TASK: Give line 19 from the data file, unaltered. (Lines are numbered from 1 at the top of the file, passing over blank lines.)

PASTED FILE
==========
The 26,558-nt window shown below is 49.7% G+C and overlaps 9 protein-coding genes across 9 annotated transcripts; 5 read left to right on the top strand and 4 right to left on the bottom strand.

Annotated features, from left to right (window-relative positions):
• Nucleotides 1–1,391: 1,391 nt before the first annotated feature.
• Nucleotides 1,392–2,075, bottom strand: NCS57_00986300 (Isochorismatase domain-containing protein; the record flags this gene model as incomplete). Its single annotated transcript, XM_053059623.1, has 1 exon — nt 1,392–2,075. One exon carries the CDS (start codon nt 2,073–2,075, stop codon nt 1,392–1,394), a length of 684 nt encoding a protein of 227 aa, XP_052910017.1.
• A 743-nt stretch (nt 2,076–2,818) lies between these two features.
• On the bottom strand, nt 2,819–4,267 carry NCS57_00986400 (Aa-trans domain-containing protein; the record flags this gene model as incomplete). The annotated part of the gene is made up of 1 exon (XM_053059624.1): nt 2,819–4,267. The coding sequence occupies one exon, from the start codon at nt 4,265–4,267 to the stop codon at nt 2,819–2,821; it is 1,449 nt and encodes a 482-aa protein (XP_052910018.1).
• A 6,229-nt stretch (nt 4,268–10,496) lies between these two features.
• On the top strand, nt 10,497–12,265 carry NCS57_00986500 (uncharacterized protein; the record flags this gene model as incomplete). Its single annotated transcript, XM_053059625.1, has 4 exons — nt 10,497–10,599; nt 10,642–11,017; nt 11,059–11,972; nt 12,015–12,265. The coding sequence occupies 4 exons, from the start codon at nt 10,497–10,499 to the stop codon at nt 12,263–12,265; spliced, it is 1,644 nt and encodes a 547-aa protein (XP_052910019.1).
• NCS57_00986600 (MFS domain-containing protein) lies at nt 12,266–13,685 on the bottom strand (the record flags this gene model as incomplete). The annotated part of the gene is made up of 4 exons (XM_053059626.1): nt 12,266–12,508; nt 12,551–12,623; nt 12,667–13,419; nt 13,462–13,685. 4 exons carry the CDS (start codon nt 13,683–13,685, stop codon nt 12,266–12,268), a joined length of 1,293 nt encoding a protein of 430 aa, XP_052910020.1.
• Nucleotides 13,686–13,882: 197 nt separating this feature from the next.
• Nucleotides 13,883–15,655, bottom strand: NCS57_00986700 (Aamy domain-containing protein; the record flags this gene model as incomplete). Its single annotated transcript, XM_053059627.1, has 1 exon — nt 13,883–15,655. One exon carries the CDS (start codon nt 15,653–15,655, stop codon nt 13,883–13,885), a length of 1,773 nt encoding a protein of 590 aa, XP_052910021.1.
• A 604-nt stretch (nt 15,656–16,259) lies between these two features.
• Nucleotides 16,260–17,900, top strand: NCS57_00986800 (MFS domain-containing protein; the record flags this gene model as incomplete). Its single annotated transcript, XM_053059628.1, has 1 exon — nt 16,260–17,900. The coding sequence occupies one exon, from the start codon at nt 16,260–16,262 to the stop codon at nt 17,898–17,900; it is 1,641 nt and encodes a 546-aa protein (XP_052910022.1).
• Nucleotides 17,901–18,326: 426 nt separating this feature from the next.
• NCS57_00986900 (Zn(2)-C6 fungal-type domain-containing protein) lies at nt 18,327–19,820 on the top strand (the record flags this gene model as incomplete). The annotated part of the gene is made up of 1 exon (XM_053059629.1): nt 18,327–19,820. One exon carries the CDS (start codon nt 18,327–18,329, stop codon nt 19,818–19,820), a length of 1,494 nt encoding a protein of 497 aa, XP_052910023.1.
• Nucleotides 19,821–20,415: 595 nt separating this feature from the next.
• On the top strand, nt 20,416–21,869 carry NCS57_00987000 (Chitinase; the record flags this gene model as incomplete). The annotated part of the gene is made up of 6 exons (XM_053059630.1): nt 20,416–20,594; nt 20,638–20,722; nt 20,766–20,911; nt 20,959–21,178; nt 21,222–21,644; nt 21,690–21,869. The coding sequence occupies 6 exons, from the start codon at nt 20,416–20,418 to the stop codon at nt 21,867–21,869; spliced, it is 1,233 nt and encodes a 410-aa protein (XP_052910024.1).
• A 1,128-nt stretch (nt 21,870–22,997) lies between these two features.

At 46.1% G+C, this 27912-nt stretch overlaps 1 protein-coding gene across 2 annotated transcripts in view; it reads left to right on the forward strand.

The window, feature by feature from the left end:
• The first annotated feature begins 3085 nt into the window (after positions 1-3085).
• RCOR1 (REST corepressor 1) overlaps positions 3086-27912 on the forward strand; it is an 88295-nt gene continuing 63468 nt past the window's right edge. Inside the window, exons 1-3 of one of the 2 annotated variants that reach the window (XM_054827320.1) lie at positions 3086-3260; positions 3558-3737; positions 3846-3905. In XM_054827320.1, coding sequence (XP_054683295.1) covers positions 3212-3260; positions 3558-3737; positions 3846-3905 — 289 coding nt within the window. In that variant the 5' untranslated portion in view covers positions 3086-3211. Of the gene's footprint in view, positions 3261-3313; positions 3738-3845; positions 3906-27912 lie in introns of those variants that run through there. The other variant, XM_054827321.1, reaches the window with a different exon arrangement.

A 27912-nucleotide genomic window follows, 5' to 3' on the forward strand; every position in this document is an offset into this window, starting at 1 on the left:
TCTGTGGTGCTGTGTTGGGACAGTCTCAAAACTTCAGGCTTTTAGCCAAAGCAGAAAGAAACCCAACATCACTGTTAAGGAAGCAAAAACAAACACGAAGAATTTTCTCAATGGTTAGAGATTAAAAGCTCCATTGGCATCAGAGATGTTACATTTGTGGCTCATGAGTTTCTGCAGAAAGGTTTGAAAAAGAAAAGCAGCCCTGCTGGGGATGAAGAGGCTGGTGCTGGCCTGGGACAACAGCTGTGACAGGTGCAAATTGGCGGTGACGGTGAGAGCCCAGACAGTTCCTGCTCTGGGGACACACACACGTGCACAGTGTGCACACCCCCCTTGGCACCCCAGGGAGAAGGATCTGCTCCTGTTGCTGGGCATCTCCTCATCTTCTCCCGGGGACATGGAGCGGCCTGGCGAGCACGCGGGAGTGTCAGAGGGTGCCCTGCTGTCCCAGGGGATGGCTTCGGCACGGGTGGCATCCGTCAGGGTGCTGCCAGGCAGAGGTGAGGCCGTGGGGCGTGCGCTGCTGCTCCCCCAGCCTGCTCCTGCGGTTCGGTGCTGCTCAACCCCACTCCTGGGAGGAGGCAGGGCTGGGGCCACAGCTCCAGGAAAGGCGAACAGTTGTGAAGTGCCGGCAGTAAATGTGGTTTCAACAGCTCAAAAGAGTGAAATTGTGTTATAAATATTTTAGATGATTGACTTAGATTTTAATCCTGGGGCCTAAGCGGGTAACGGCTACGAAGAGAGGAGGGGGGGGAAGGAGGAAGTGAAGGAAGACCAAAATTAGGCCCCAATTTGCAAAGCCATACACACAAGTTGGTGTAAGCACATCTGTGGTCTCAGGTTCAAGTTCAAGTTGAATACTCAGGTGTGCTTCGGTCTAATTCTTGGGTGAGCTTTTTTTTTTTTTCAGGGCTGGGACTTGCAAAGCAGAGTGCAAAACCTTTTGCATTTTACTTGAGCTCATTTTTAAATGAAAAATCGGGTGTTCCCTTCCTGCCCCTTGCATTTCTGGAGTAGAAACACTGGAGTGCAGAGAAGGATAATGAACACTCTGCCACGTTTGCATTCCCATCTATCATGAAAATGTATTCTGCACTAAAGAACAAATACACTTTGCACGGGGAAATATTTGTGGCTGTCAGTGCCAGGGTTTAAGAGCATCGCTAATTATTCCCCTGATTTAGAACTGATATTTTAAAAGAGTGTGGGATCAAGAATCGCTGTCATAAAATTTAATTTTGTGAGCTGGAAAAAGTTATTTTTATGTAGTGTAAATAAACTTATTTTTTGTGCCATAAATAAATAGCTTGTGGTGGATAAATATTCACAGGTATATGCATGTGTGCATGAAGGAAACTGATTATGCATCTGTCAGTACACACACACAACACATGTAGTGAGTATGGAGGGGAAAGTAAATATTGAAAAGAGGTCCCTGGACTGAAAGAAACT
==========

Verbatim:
At 46.1% G+C, this 27912-nt stretch overlaps 1 protein-coding gene across 2 annotated transcripts in view; it reads left to right on the forward strand.